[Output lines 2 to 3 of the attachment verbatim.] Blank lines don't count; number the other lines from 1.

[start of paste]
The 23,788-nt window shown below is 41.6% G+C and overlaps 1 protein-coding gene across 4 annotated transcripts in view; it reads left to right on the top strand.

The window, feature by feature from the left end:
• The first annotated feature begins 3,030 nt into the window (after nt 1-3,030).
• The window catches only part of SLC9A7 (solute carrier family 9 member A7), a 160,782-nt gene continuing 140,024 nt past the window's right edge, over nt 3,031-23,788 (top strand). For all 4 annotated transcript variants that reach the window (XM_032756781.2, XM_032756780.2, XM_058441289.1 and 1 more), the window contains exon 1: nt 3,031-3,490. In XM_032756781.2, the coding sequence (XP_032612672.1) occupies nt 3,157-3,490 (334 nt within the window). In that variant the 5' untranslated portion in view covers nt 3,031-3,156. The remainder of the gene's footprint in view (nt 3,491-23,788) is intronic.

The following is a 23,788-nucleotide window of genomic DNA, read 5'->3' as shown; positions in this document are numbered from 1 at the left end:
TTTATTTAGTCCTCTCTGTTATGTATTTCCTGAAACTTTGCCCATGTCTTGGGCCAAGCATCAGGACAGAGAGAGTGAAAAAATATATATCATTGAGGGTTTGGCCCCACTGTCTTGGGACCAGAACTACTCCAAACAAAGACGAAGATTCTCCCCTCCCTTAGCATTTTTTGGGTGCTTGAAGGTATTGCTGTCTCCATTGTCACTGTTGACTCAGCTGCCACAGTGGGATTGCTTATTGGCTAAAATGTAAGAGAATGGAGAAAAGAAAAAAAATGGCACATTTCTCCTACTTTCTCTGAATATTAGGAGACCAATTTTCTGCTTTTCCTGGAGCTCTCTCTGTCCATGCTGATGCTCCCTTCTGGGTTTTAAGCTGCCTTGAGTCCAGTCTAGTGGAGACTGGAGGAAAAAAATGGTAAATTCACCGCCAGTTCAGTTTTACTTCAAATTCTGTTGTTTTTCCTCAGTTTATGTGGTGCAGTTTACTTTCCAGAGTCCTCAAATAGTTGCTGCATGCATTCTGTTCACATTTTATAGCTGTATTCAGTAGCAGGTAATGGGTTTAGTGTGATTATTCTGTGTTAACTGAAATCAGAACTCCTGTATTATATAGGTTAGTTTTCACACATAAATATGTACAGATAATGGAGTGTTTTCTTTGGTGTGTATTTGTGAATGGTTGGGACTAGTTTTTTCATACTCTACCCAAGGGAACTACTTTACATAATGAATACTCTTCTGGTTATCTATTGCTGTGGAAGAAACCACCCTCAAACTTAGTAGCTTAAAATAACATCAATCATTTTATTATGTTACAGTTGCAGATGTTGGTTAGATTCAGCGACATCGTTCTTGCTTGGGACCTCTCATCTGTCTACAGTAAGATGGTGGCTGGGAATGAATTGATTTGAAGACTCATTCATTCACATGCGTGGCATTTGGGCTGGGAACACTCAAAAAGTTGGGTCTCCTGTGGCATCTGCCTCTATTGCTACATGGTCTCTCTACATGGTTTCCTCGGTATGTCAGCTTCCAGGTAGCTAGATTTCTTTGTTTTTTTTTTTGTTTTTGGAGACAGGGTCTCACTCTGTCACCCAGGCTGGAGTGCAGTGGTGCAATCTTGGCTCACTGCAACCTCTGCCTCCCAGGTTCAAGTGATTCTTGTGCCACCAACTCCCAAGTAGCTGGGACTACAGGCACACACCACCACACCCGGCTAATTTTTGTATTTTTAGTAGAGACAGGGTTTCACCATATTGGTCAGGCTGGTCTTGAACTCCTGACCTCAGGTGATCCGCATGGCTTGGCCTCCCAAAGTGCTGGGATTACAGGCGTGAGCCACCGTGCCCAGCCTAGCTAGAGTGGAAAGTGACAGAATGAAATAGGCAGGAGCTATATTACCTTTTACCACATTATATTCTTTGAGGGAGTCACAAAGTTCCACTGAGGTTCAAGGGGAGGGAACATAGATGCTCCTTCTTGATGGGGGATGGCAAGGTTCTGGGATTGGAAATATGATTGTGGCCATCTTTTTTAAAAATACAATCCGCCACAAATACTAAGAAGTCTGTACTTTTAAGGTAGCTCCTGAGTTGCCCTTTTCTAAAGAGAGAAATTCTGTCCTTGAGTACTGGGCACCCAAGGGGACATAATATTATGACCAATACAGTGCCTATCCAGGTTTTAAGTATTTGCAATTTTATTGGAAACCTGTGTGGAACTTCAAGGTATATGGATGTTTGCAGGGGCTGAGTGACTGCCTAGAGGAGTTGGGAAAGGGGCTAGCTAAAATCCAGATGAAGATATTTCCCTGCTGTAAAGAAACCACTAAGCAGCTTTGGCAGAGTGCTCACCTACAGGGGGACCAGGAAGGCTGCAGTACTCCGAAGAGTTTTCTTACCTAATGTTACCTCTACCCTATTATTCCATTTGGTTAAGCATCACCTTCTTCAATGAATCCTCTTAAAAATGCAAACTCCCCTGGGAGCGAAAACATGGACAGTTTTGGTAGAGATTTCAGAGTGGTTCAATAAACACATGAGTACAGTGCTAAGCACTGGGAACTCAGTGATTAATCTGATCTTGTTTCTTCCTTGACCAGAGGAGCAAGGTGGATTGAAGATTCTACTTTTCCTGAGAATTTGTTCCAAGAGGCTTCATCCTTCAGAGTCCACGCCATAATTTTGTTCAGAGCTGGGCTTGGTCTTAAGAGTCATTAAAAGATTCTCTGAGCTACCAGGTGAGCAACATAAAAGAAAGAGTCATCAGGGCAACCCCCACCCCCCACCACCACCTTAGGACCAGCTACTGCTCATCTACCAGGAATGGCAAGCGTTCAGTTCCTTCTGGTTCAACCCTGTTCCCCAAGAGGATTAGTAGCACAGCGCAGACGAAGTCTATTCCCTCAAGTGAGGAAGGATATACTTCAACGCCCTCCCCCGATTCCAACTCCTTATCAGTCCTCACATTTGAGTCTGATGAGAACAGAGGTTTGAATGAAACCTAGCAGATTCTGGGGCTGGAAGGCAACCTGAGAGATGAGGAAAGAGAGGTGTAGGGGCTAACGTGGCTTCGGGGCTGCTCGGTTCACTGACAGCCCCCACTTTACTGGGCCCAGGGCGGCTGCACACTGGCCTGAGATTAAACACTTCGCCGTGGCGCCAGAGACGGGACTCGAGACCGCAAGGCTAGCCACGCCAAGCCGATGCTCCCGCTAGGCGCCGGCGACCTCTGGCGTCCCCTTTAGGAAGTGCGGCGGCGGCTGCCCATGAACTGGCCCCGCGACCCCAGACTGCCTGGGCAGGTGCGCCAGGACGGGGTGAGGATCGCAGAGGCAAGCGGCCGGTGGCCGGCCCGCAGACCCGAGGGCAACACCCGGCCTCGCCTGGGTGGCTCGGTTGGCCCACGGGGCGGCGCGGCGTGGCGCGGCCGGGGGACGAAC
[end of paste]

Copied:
The window, feature by feature from the left end:
• The first annotated feature begins 3,030 nt into the window (after nt 1-3,030).